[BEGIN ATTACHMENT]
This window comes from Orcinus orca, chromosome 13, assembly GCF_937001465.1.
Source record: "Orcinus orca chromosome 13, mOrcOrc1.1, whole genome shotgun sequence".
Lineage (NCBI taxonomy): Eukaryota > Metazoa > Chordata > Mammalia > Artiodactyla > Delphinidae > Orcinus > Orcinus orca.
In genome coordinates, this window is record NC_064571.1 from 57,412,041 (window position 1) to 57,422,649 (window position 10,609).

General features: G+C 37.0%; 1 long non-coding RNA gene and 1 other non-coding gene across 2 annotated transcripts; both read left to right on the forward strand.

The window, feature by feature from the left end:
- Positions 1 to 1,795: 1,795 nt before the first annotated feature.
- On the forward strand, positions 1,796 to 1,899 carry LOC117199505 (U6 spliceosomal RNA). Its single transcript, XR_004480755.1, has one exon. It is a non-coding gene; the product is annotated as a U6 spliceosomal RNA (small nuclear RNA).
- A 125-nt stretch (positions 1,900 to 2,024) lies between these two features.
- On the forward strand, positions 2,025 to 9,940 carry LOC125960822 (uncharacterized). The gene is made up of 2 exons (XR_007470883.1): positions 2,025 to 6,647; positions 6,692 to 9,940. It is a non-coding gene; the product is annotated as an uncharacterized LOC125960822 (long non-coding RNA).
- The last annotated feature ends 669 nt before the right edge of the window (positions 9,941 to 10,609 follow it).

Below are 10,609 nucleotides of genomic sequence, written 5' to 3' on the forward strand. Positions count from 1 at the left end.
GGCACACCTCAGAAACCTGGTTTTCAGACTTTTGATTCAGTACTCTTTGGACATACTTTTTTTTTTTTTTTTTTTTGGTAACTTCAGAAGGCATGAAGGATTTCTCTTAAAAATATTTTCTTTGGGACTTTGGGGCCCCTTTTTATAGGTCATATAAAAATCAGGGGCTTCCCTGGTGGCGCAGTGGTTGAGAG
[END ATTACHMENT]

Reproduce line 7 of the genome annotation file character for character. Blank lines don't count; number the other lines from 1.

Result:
- Positions 1 to 1,795: 1,795 nt before the first annotated feature.